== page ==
Articles – Kim Fischer

Belconnen and Gungahlin may soon get their own federal parliamentarian

In my Canberra Times article, I discuss the likelihood of the ACT getting a third seat in the Federal Parliament at the next election:

With strong growth taking Canberra’s population past 400,000, the ACT may be allocated a third federal seat this year. Like in 1996, there is a chance that this third seat will only exist for a single parliamentary term. Any new representative will have a strong incentive to ensure Canberra continues to thrive and grow, so as to lock in this extra seat.

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Open up empty government offices to the homeless

In my latest Canberra Times article, I argue that there is a compelling argument for reusing empty government offices in the ACT as temporary housing for the homeless instead of being left idle:

As the repurposing of the Addison Hotel in Sydney shows, we can make better use of vacant buildings to address homelessness. It would certainly be a far more effective use of taxpayers’ money than letting leased buildings remain idle. All that is needed is political determination, some smart planning and willingness to act.

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National Capital Authority needs to rethink its purpose

We need to have a broader discussion about how the NCA can work better for us. In my latest Canberra Times article I outline the challenges for the NCA in finding a new role:

The National Capital Authority is at a crossroads. For it to maintain a legitimate oversight and governance role in Canberra, it needs to step up and become a strong voice for local residents and the ACT government within the federal government.

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Benefits of expanding the Assembly

The 2016 Legislative Assembly will be a really positive turning point for the Territory, with its expansion to 25 members and 5 electorates. I am genuinely excited to see the results:

I have to admit I find it baffling and frustrating that nearly 30 years on, people are still hoping for a return to the days of the NCDC when we had no democratic representation on decision-making. The rivers of gold from the Federal Government were going away anyway. At least under self-government we have the ability to vote for people who can represent our hopes and desires for Canberra.

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Fairer Federal representation for the ACT

I discuss a topic I have been passionate about for more than 10 years – fairer representation for the ACT in the Federal Parliament:

The ACT does not have any [guarantees to representation] in the Constitution (like all other Territories including the Northern Territory, Christmas Island, and Norfolk Island). For years, Territories have been under-represented despite the implicit constitutional goal of providing all States and Territories with fair rights to representation.

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More to do on affordable housing

In my latest RiotACT article, I discuss some of the things being done by the ACT government to improve the status of affordable housing, and what more can be done:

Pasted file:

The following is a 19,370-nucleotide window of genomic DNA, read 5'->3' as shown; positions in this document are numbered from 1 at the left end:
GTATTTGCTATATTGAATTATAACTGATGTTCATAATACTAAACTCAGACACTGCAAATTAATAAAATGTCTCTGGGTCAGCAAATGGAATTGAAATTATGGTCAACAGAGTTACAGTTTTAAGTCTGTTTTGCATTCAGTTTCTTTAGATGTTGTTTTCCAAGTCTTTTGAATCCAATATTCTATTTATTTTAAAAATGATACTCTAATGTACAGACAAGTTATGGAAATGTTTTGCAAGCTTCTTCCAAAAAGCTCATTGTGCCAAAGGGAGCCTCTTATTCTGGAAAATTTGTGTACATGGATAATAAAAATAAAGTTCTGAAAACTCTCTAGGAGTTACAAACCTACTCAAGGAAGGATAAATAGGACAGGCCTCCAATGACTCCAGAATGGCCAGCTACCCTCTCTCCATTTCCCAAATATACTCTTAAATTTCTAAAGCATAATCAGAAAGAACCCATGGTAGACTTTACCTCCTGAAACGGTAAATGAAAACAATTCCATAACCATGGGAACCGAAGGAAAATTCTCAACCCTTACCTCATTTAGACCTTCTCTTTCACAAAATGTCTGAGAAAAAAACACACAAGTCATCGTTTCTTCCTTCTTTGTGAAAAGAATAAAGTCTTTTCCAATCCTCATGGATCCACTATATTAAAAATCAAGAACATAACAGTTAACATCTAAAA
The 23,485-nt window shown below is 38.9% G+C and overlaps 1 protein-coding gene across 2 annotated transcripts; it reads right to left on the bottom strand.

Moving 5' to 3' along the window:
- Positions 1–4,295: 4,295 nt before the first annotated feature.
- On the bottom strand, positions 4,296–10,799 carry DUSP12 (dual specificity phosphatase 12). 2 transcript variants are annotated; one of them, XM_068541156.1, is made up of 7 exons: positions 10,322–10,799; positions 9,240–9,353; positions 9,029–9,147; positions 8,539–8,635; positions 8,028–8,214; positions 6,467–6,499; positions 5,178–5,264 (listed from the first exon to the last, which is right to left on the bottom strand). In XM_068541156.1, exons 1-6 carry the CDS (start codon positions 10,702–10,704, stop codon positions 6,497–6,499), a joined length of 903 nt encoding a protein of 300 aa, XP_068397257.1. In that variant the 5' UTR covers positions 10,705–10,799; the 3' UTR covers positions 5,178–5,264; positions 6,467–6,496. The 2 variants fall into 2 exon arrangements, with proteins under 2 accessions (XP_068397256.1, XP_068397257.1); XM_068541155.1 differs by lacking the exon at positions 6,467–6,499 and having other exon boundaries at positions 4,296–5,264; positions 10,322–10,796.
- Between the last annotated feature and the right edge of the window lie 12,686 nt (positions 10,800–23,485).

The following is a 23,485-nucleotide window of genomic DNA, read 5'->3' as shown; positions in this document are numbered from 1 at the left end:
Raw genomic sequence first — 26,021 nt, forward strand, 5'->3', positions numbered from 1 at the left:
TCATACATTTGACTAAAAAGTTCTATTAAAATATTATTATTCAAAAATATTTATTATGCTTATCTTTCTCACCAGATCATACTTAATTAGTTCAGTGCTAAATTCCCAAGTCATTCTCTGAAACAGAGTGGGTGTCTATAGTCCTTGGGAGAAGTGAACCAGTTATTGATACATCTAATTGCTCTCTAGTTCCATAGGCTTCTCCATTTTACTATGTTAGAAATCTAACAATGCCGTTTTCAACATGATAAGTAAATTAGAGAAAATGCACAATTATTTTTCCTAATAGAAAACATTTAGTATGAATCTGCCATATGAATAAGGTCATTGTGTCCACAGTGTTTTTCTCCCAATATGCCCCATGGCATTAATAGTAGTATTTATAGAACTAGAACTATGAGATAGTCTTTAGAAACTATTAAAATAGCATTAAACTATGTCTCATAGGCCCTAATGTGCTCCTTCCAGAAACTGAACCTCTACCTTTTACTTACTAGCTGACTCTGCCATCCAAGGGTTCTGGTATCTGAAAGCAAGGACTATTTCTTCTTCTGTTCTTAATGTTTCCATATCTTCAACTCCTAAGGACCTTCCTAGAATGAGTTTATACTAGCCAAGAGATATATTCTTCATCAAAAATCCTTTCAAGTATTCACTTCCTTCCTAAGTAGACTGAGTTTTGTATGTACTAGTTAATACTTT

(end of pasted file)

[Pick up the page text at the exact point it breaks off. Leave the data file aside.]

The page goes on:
The ACT government is ahead of the game in implementing the majority of the changes recommended by the 2015 Federal Government Senate Committee on housing affordability: reducing stamp duty, implementing shared equity schemes and land rent schemes, and supporting increases in community housing programs.

We can always do more. With high office vacancy rates in Canberra at the moment, the ACT Property Council has pointed out that other capital cities convert lower-grade office space into “apartments, hotels, and senior’s housing developments” …

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Understanding bad online behaviour

In my latest RiotACT article, I discuss why some people feel they can say things on the Internet that they wouldn’t say in person:

After the fact, many people claim that the posts were “just a joke” or “taken out of context” or even that “someone hacked my computer”. While not excusing their behaviour, they may have been subject to what the US psychologist Dr John Suler calls the online disinhibition effect.

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Why Sunday penalty rates should stay

Penalty rates have been a feature of Australian life for over 100 years. In my latest RiotACT article, I look at the case for keeping Sunday penalty rates:

Even though Sunday working participation rates have more than doubled, still only 20% of currently employed working age people work on a Sunday compared with 80% on weekdays … working on Sundays reduces family leisure time by over two hours, inclusive of reduced parents’ time with their children and reduces leisure time in the company of friends by an hour and a half.

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The ancient art of shopping

In this week’s RiotACT article I talk about the different experiences of shopping in a mall versus a local shop:

Local shops [are] important too, encouraging greater physical activity for nearby residents and providing a sense of community and “place” that is simply missing from our globalised and homogenous shopping centres. People may be able to find a recognisable McDonalds store anywhere in the world, but the experience of visiting Little Oink in Cook or the local hairdressers in Florey is both unique and personal.

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